Inner peace in an age of chaos

How do we find inner peace in an age of chaos?

Unequal wealth, unequal power, and a growing climate and environmental crisis present grave challenges to the species.

Challenges that the species is not at all prepared for.

In terms of international relations, the ship has sailed on a peaceful and collaborative 21st century, at least for the first half of the century. Technology has not liberated the human species, but simply provided finer and more robust tools of control by warring governments. Democracy and the rule of law are under siege. And the international order is now fully anarchic, the U.N. little more than a debating society for so-called diplomats like Nikki Haley to spout threats of violence against smaller and weaker countries.

And in the background lurks the Anthropocene Extinction -- the sixth great extinction event in Earth's history, now affecting all life on Earth. 

The sensitive and clear headed amongst us see a dark future.

Anxiety from the effects of climate change, for example, is real, and it affects lay people as well as scientists

How do we cope with this reality? 

Part of why I write about the need to find a Life's Work is my own conclusion that we are headed for a dark period.

I see meaning, deep meaning, in why I was born, and why am I here at this time. To me, in fact, every person alive today chose to be here, and chose to incarnate at this time -- knowing the challenges of this era. We are here because we were meant to be here; because we were the best hope for the future, and for our descendants.

From this perspective, the only answer to the growing chaos in the world is to find and uncover the true reason we are here -- our Life's Work. I believe that every person's Life's Work is tied to a larger mission to build peace and sustainability.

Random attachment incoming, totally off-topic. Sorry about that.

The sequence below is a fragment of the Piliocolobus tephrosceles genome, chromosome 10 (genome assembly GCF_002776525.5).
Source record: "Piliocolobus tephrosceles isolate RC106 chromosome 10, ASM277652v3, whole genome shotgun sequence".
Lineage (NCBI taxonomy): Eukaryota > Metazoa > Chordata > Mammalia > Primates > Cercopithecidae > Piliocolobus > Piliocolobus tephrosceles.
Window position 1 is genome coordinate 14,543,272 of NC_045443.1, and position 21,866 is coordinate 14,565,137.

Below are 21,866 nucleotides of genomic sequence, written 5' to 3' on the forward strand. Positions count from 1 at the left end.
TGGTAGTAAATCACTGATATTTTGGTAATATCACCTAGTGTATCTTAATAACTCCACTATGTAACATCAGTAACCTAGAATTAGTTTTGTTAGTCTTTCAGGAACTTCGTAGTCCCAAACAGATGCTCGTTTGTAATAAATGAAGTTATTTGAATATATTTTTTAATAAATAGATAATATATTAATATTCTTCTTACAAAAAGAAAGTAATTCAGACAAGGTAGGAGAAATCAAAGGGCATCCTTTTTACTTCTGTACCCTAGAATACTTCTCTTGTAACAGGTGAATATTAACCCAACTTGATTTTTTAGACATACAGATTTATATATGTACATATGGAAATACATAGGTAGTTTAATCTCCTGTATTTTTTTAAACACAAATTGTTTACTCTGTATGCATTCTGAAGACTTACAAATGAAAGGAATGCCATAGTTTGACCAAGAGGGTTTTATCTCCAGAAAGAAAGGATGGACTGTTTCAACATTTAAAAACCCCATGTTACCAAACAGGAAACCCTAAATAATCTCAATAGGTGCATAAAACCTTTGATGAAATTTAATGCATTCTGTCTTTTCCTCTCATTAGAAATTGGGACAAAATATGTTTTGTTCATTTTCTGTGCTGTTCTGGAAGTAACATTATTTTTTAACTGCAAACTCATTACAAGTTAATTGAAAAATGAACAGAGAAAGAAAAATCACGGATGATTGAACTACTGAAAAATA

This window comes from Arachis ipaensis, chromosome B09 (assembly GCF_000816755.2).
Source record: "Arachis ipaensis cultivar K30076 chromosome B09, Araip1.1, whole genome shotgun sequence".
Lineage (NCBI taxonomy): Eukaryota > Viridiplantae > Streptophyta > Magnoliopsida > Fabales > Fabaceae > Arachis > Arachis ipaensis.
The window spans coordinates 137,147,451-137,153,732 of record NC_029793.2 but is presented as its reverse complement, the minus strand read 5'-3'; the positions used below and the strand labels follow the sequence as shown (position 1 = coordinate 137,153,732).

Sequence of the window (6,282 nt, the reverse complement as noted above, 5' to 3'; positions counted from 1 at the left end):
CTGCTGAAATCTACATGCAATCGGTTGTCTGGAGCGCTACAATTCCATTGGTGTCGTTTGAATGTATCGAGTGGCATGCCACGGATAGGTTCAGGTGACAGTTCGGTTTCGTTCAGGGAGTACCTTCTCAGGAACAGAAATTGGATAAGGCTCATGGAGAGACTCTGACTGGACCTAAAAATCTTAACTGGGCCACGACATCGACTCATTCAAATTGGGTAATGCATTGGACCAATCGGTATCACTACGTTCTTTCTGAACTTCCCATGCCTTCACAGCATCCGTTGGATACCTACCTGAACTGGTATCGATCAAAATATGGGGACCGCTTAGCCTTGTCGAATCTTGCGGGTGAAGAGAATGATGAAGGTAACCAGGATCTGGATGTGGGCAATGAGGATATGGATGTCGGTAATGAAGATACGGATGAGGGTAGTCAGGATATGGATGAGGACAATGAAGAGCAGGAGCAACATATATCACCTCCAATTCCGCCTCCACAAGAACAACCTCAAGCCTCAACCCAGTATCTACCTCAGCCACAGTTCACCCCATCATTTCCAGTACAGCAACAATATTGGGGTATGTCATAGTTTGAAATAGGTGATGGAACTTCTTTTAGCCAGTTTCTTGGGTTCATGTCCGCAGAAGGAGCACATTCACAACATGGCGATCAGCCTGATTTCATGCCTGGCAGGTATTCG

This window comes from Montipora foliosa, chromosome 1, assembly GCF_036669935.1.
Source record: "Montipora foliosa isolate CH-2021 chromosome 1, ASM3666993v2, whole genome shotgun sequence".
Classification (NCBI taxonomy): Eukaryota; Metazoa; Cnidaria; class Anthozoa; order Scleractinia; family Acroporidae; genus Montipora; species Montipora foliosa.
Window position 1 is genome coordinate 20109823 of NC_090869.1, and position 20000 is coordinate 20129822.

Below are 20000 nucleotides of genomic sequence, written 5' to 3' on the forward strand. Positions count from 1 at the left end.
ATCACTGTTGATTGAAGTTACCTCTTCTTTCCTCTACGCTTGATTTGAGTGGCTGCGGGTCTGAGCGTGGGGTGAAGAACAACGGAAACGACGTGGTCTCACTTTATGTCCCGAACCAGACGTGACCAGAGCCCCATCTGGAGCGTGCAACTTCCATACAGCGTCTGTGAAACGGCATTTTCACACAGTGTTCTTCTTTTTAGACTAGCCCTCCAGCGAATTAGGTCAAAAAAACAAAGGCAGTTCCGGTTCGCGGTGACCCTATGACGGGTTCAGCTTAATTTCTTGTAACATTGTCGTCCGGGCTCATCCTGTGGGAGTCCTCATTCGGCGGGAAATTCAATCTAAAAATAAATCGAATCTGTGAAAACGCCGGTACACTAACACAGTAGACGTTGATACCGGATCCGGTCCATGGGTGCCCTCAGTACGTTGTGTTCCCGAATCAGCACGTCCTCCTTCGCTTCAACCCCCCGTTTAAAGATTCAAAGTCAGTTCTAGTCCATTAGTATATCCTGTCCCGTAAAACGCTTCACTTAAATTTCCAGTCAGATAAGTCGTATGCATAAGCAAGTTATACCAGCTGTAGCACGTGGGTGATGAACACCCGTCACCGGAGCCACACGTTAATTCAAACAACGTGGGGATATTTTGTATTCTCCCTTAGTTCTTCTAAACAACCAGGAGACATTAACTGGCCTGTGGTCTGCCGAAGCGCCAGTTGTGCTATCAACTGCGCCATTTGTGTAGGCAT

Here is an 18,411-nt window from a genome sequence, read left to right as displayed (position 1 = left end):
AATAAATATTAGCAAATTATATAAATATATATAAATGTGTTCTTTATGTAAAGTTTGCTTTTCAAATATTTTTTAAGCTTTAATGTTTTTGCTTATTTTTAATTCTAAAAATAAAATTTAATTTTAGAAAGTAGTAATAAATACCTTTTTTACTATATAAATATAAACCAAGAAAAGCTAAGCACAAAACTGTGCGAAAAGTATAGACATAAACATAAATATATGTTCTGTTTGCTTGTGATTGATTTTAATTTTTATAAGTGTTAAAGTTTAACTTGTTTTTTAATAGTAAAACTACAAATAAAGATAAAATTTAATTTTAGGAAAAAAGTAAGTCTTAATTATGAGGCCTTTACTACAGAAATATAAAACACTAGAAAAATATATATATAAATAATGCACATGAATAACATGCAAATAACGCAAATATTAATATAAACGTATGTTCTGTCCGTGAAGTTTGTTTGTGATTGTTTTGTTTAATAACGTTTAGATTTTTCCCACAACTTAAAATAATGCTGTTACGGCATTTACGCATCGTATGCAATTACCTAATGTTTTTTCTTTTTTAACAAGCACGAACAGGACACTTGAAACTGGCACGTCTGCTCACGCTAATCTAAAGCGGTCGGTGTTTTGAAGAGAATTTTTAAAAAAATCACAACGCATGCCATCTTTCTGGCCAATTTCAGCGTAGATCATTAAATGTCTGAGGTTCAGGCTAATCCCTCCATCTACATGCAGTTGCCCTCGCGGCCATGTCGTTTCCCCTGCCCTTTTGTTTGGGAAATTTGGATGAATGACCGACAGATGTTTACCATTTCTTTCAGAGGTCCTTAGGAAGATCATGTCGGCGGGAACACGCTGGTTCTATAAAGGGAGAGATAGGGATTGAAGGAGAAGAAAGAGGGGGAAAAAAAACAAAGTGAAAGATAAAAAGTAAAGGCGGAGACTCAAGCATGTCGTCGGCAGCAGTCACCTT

And then, having uncovered that Life's Work, I believe we are here to walk the Path of the Hero and cultivate and express that Life's Work.

If enough people can walk this path, the direction of the Earth will change.

And if the direction of the Earth can change, then we have an opportunity to build a true Golden Age for humanity.

I have faith in these things. I am not sure if they will happen or not. But whether the outcome happens or not is besides the point. The outcome is out of my hands. The outcome is not mine to worry about.

It is enough for me to engage in my Life's Work, and to walk the Path of the Hero.

It is enough to do that, and that alone. 

One of the most poignant books to explore the possibility of meaning in futile times was written by Viktor Frankl, a Holocaust survivor. Frankl was a prisoner at Auschwitz, and survived to resume a psychotherapy practice. He wrote a poignant memoir called Mans Search For Meaning, about his experiences at the death camp. In one passage, he wrote: 

"The way in which a man accepts his fate and all the suffering it entails, the way in which he takes up his cross, gives him ample opportunity — even under the most difficult circumstances — to add a deeper meaning to his life. It may remain brave, dignified and unselfish. Or in the bitter fight for self-preservation he may forget his human dignity and become no more than an animal. Here lies the chance for a man either to make use of or to forgo the opportunities of attaining the moral values that a difficult situation may afford him. And this decides whether he is worthy of his sufferings or not."

I am not sure where our civilization will be in 30 years, or 50 years, or 100 years. I think it is fair to say there is a good chance that we may soon bear witness to a dark and bestial period of human history.

There is a fair chance that despite all our efforts, we may not avoid a terrible fate for the species or perhaps for life on this planet.

None of that really matters. What matters is that we can find meaning and purpose in trying our best to preserve the best aspects of ourselves, and the best aspects of our shared civilization. This is true even if our defeat at the hands of our own human infamy was inevitable, or unavoidable. And I don't believe that it is.

Thus, it is meaning and purpose that produces a sense of inner peace. Peace is the consequence; the cause is a true commitment to our Life's Work, to a sense of why we are here at this time. Peace comes from that journey. It results from a fundamental understanding that success or failure is not how any of us will be remembered. It will not be how the species is remembered. In the face of possibly insurmountable odds against our civilization--odds that are pulling in the direction of war, suffering, climate extremes and species extinction--what will be remembered is whether or not any one of us tried to do something about it. This is what our task is: to try to do something. And in that attempt one can discover a deep and meaningful peace.